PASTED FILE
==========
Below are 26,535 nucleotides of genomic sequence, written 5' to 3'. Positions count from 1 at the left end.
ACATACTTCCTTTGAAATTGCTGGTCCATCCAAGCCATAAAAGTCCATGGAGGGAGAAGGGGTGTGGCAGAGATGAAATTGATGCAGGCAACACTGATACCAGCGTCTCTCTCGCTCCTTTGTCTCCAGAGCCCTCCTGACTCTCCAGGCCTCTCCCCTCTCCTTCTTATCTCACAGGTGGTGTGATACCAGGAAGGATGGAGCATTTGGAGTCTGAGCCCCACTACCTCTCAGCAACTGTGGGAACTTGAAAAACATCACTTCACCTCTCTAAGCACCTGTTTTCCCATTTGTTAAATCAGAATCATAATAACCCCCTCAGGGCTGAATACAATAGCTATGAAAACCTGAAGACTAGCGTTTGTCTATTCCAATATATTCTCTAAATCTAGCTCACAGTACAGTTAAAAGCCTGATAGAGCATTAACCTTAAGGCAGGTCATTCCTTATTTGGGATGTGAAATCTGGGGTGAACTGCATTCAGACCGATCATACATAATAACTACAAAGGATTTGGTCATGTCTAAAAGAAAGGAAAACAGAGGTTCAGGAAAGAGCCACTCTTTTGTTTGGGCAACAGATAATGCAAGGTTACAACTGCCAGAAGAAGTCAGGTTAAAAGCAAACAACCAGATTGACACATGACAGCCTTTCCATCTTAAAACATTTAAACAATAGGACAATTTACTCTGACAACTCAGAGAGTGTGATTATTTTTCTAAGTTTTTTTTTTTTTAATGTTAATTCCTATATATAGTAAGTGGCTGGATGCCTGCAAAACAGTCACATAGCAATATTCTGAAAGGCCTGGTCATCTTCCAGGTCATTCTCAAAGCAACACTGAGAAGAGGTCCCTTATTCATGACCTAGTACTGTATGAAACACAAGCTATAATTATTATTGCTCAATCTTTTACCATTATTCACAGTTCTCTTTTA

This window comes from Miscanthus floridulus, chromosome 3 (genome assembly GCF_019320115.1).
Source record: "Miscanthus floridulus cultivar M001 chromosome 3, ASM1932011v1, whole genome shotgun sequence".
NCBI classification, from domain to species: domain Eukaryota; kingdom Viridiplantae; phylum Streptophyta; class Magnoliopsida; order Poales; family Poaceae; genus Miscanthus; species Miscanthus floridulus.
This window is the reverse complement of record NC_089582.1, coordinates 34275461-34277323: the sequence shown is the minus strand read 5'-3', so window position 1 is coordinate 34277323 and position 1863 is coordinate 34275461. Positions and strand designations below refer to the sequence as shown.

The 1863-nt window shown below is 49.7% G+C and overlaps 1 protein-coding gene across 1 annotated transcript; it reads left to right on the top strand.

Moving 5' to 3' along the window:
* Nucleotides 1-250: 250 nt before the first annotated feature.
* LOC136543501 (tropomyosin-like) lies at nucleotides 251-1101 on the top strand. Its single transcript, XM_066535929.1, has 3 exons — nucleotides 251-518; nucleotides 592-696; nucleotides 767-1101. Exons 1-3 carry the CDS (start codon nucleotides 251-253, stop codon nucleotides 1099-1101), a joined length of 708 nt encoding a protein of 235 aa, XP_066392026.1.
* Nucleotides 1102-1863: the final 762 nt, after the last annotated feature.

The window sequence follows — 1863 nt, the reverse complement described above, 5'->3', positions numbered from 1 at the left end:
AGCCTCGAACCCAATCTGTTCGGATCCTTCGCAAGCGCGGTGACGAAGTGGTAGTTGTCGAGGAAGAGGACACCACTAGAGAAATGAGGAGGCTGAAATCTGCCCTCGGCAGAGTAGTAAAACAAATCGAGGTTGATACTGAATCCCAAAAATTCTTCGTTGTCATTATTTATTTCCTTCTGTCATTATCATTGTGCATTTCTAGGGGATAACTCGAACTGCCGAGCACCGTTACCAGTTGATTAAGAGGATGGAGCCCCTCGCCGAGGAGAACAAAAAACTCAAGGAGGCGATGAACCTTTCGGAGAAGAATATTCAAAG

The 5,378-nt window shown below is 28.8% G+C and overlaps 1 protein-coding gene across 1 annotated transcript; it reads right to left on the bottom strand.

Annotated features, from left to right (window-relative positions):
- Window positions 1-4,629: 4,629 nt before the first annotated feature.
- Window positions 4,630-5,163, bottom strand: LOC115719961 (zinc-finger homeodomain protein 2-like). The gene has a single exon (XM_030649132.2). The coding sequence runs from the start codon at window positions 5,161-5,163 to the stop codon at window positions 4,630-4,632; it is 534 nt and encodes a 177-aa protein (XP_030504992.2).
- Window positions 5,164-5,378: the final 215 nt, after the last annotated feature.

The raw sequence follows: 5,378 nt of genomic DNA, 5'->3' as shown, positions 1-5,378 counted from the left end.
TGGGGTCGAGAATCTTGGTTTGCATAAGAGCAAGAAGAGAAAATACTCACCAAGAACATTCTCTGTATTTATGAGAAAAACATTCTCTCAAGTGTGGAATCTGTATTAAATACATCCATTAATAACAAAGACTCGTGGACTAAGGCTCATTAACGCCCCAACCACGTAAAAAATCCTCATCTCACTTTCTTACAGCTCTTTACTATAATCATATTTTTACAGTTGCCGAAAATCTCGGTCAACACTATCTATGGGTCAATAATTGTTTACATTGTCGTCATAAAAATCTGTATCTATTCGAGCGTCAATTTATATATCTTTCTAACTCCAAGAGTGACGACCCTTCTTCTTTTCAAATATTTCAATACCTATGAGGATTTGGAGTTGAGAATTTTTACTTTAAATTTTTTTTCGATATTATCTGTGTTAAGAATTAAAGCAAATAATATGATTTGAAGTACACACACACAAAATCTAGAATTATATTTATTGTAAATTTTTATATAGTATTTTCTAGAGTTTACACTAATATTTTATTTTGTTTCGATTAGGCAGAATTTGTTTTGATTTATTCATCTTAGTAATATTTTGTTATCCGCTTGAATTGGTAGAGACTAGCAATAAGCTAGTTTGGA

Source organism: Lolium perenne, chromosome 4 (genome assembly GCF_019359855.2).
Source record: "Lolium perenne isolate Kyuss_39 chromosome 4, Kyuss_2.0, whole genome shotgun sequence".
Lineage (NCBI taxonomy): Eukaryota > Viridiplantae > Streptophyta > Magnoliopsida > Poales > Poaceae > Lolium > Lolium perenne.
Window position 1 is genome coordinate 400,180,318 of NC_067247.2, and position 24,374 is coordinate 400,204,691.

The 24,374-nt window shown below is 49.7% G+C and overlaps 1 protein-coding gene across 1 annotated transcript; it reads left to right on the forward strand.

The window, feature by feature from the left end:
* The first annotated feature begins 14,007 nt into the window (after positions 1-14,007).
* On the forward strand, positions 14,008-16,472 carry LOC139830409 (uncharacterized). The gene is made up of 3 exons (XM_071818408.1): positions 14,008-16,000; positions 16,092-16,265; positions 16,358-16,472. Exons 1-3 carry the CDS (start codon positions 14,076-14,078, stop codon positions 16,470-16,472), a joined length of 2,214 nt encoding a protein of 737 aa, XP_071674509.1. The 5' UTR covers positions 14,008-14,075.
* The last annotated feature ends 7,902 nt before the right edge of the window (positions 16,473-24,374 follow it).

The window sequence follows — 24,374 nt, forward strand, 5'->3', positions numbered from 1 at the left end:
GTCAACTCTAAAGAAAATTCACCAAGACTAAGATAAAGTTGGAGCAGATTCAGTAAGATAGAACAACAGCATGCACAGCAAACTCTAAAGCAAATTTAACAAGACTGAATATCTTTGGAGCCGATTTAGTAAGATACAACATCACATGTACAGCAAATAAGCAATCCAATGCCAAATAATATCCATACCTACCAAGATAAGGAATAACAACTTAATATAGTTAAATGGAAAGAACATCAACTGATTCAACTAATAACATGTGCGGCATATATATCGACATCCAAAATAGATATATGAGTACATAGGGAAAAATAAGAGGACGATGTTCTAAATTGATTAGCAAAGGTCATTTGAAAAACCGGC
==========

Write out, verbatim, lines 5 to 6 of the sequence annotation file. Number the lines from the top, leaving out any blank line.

NCBI classification, from domain to species: domain Eukaryota; kingdom Viridiplantae; phylum Streptophyta; class Magnoliopsida; order Poales; family Poaceae; genus Miscanthus; species Miscanthus floridulus.
This window is the reverse complement of record NC_089582.1, coordinates 34275461-34277323: the sequence shown is the minus strand read 5'-3', so window position 1 is coordinate 34277323 and position 1863 is coordinate 34275461. Positions and strand designations below refer to the sequence as shown.